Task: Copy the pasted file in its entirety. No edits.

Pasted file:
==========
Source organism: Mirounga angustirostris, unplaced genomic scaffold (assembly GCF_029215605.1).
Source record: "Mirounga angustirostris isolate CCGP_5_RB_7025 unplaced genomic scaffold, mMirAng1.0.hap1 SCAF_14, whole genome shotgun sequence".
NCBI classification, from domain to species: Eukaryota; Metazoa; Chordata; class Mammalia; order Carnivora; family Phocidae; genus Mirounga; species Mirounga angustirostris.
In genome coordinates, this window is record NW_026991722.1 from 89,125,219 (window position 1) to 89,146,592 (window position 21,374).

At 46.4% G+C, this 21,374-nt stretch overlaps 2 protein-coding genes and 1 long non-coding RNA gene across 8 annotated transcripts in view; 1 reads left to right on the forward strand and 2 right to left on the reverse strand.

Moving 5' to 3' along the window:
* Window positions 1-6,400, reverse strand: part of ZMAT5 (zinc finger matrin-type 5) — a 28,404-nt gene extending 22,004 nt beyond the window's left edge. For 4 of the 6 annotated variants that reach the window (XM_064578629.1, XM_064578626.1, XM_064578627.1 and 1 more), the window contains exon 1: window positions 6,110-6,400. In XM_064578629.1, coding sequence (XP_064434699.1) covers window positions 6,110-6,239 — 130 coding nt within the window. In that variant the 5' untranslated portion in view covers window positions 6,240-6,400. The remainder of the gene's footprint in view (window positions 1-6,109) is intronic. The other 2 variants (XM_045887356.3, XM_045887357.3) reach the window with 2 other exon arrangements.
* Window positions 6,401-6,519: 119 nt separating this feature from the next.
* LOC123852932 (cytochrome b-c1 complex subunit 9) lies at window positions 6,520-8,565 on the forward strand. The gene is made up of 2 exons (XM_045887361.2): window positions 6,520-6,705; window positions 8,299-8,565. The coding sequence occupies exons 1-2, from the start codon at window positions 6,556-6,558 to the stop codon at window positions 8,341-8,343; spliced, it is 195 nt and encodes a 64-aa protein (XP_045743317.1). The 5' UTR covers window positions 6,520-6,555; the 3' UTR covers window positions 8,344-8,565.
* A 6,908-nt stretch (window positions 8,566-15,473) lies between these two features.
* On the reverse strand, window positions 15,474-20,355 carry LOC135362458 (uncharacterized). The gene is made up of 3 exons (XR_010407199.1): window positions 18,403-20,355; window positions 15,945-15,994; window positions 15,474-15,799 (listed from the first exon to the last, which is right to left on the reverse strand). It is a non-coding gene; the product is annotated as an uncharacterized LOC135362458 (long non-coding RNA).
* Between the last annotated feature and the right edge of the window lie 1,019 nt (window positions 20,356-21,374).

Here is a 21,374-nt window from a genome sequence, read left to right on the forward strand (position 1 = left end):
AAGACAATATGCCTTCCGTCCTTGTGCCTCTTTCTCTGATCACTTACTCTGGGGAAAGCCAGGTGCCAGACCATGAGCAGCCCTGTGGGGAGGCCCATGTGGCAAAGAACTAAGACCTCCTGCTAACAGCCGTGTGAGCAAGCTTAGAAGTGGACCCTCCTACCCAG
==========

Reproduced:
Source organism: Mirounga angustirostris, unplaced genomic scaffold (assembly GCF_029215605.1).
Source record: "Mirounga angustirostris isolate CCGP_5_RB_7025 unplaced genomic scaffold, mMirAng1.0.hap1 SCAF_14, whole genome shotgun sequence".
NCBI classification, from domain to species: Eukaryota; Metazoa; Chordata; class Mammalia; order Carnivora; family Phocidae; genus Mirounga; species Mirounga angustirostris.
In genome coordinates, this window is record NW_026991722.1 from 89,125,219 (window position 1) to 89,146,592 (window position 21,374).

At 46.4% G+C, this 21,374-nt stretch overlaps 2 protein-coding genes and 1 long non-coding RNA gene across 8 annotated transcripts in view; 1 reads left to right on the forward strand and 2 right to left on the reverse strand.

Moving 5' to 3' along the window:
* Window positions 1-6,400, reverse strand: part of ZMAT5 (zinc finger matrin-type 5) — a 28,404-nt gene extending 22,004 nt beyond the window's left edge. For 4 of the 6 annotated variants that reach the window (XM_064578629.1, XM_064578626.1, XM_064578627.1 and 1 more), the window contains exon 1: window positions 6,110-6,400. In XM_064578629.1, coding sequence (XP_064434699.1) covers window positions 6,110-6,239 — 130 coding nt within the window. In that variant the 5' untranslated portion in view covers window positions 6,240-6,400. The remainder of the gene's footprint in view (window positions 1-6,109) is intronic. The other 2 variants (XM_045887356.3, XM_045887357.3) reach the window with 2 other exon arrangements.
* Window positions 6,401-6,519: 119 nt separating this feature from the next.
* LOC123852932 (cytochrome b-c1 complex subunit 9) lies at window positions 6,520-8,565 on the forward strand. The gene is made up of 2 exons (XM_045887361.2): window positions 6,520-6,705; window positions 8,299-8,565. The coding sequence occupies exons 1-2, from the start codon at window positions 6,556-6,558 to the stop codon at window positions 8,341-8,343; spliced, it is 195 nt and encodes a 64-aa protein (XP_045743317.1). The 5' UTR covers window positions 6,520-6,555; the 3' UTR covers window positions 8,344-8,565.
* A 6,908-nt stretch (window positions 8,566-15,473) lies between these two features.
* On the reverse strand, window positions 15,474-20,355 carry LOC135362458 (uncharacterized). The gene is made up of 3 exons (XR_010407199.1): window positions 18,403-20,355; window positions 15,945-15,994; window positions 15,474-15,799 (listed from the first exon to the last, which is right to left on the reverse strand). It is a non-coding gene; the product is annotated as an uncharacterized LOC135362458 (long non-coding RNA).
* Between the last annotated feature and the right edge of the window lie 1,019 nt (window positions 20,356-21,374).

Here is a 21,374-nt window from a genome sequence, read left to right on the forward strand (position 1 = left end):
AAGACAATATGCCTTCCGTCCTTGTGCCTCTTTCTCTGATCACTTACTCTGGGGAAAGCCAGGTGCCAGACCATGAGCAGCCCTGTGGGGAGGCCCATGTGGCAAAGAACTAAGACCTCCTGCTAACAGCCGTGTGAGCAAGCTTAGAAGTGGACCCTCCTACCCAG